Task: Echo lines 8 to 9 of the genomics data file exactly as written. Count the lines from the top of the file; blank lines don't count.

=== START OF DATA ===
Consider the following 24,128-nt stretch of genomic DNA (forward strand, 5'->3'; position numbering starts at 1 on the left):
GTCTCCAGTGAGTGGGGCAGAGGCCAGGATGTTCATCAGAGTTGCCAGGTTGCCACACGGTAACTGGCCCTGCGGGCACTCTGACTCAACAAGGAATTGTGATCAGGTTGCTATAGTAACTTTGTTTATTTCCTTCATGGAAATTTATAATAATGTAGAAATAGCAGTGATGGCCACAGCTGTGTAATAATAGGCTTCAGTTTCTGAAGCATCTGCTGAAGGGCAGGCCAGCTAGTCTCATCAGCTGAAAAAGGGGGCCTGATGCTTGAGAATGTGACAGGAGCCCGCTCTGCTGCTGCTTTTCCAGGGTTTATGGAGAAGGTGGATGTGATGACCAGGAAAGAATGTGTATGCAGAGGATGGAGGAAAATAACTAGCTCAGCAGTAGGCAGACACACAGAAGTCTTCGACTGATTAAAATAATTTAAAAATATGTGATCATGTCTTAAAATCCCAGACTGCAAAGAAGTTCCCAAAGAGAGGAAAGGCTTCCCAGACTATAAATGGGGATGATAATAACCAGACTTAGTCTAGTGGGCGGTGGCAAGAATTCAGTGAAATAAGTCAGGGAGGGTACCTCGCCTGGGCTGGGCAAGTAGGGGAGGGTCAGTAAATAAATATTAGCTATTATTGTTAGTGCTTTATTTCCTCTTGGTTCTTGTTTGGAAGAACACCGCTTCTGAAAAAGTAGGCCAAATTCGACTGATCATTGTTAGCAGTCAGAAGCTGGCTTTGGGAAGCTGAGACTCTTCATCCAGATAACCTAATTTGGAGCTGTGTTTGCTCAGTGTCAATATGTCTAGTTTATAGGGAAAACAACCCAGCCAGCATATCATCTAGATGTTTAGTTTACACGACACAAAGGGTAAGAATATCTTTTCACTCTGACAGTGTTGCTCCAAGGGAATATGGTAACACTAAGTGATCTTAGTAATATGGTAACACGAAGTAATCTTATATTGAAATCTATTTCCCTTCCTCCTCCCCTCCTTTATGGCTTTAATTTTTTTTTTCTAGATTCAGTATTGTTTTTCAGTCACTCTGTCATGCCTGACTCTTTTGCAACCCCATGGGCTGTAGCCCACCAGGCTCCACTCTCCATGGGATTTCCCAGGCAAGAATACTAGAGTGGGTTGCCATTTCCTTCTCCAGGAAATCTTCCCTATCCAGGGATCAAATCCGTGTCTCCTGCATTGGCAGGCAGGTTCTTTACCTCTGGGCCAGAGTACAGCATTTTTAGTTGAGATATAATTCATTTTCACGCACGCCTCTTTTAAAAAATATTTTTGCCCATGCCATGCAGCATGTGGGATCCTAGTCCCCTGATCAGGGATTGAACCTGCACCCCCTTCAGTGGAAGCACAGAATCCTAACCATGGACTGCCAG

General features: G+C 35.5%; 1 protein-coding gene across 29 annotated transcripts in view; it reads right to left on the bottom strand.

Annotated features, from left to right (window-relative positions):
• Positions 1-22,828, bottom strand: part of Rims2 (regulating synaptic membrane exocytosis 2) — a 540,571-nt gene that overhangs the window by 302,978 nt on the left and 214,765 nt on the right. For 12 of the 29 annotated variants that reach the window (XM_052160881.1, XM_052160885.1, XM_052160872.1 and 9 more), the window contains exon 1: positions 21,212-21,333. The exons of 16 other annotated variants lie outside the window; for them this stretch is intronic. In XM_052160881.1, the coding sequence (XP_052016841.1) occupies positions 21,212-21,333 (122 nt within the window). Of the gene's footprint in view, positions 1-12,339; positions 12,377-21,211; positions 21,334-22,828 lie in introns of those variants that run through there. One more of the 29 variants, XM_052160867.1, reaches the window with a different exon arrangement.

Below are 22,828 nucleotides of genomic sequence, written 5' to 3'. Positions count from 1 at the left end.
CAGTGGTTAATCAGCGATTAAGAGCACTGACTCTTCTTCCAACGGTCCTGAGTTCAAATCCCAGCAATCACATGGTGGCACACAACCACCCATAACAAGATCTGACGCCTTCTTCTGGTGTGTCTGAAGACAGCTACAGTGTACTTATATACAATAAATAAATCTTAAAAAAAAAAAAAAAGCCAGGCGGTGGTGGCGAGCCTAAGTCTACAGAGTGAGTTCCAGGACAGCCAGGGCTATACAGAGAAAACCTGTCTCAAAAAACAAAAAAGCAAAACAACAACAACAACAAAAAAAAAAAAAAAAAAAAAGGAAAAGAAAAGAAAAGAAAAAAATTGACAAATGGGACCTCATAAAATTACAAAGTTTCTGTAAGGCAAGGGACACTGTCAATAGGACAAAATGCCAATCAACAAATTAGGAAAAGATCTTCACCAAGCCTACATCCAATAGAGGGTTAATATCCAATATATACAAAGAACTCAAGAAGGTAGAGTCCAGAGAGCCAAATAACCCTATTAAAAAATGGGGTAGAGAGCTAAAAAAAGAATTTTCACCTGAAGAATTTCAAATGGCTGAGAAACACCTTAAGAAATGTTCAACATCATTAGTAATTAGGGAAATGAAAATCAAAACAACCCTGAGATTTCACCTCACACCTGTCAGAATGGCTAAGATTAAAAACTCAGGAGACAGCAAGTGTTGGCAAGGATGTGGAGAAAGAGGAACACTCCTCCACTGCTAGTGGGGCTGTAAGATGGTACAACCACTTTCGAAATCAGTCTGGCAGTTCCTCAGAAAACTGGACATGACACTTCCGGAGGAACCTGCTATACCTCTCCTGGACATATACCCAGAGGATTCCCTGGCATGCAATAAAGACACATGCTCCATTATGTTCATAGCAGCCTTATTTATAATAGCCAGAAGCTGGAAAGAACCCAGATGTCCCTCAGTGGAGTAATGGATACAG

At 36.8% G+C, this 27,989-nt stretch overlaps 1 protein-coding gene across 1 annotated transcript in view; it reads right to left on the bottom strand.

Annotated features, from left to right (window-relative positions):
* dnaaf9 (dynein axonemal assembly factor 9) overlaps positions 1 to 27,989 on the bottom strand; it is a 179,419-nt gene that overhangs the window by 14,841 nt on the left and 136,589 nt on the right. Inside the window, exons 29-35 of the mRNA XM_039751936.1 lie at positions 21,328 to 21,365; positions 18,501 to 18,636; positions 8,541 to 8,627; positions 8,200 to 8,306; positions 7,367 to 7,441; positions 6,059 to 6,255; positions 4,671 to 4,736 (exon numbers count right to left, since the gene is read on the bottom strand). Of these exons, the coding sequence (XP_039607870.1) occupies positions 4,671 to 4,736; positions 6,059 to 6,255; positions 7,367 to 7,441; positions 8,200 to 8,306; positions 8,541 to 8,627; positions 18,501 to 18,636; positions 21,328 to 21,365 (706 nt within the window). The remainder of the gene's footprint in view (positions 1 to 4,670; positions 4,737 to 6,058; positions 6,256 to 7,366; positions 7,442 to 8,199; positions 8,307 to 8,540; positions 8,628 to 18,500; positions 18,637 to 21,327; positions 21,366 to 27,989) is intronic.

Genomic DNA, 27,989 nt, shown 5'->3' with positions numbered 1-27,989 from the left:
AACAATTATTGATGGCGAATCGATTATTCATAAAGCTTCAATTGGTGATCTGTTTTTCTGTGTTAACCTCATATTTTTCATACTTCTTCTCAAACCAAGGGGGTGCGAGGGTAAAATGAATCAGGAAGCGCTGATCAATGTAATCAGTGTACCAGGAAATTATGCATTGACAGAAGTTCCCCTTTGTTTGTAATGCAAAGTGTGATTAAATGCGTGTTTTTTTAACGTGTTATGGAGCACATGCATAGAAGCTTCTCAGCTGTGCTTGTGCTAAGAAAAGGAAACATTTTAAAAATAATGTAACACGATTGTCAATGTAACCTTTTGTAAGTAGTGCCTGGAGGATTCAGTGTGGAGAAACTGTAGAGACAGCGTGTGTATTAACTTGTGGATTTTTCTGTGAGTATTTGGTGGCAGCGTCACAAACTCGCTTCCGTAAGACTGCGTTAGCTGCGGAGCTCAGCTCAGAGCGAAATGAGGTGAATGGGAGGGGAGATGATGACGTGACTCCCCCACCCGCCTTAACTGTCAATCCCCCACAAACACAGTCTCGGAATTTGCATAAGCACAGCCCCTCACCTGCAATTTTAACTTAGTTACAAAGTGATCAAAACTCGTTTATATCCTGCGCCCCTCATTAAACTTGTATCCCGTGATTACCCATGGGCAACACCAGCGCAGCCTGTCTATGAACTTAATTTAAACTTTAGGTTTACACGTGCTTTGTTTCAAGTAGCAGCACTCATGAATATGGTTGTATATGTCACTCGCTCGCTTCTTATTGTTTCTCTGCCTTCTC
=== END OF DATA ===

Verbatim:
At 36.8% G+C, this 27,989-nt stretch overlaps 1 protein-coding gene across 1 annotated transcript in view; it reads right to left on the bottom strand.

Annotated features, from left to right (window-relative positions):